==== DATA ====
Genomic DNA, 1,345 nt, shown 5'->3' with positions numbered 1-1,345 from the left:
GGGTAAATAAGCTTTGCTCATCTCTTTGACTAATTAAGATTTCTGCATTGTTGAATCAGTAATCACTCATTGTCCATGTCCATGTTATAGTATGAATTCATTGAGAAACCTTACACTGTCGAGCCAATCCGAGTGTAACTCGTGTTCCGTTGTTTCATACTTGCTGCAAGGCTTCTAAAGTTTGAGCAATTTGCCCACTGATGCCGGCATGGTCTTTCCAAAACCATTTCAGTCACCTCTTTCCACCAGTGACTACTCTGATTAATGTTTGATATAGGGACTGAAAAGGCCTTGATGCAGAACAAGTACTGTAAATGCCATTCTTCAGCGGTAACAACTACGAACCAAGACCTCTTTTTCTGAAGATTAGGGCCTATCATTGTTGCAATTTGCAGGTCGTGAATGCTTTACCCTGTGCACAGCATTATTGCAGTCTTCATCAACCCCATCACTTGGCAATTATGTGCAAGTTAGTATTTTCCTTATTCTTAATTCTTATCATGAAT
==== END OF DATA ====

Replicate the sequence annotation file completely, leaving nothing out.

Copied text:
Genomic DNA, 1,345 nt, shown 5'->3' with positions numbered 1-1,345 from the left:
GGGTAAATAAGCTTTGCTCATCTCTTTGACTAATTAAGATTTCTGCATTGTTGAATCAGTAATCACTCATTGTCCATGTCCATGTTATAGTATGAATTCATTGAGAAACCTTACACTGTCGAGCCAATCCGAGTGTAACTCGTGTTCCGTTGTTTCATACTTGCTGCAAGGCTTCTAAAGTTTGAGCAATTTGCCCACTGATGCCGGCATGGTCTTTCCAAAACCATTTCAGTCACCTCTTTCCACCAGTGACTACTCTGATTAATGTTTGATATAGGGACTGAAAAGGCCTTGATGCAGAACAAGTACTGTAAATGCCATTCTTCAGCGGTAACAACTACGAACCAAGACCTCTTTTTCTGAAGATTAGGGCCTATCATTGTTGCAATTTGCAGGTCGTGAATGCTTTACCCTGTGCACAGCATTATTGCAGTCTTCATCAACCCCATCACTTGGCAATTATGTGCAAGTTAGTATTTTCCTTATTCTTAATTCTTATCATGAAT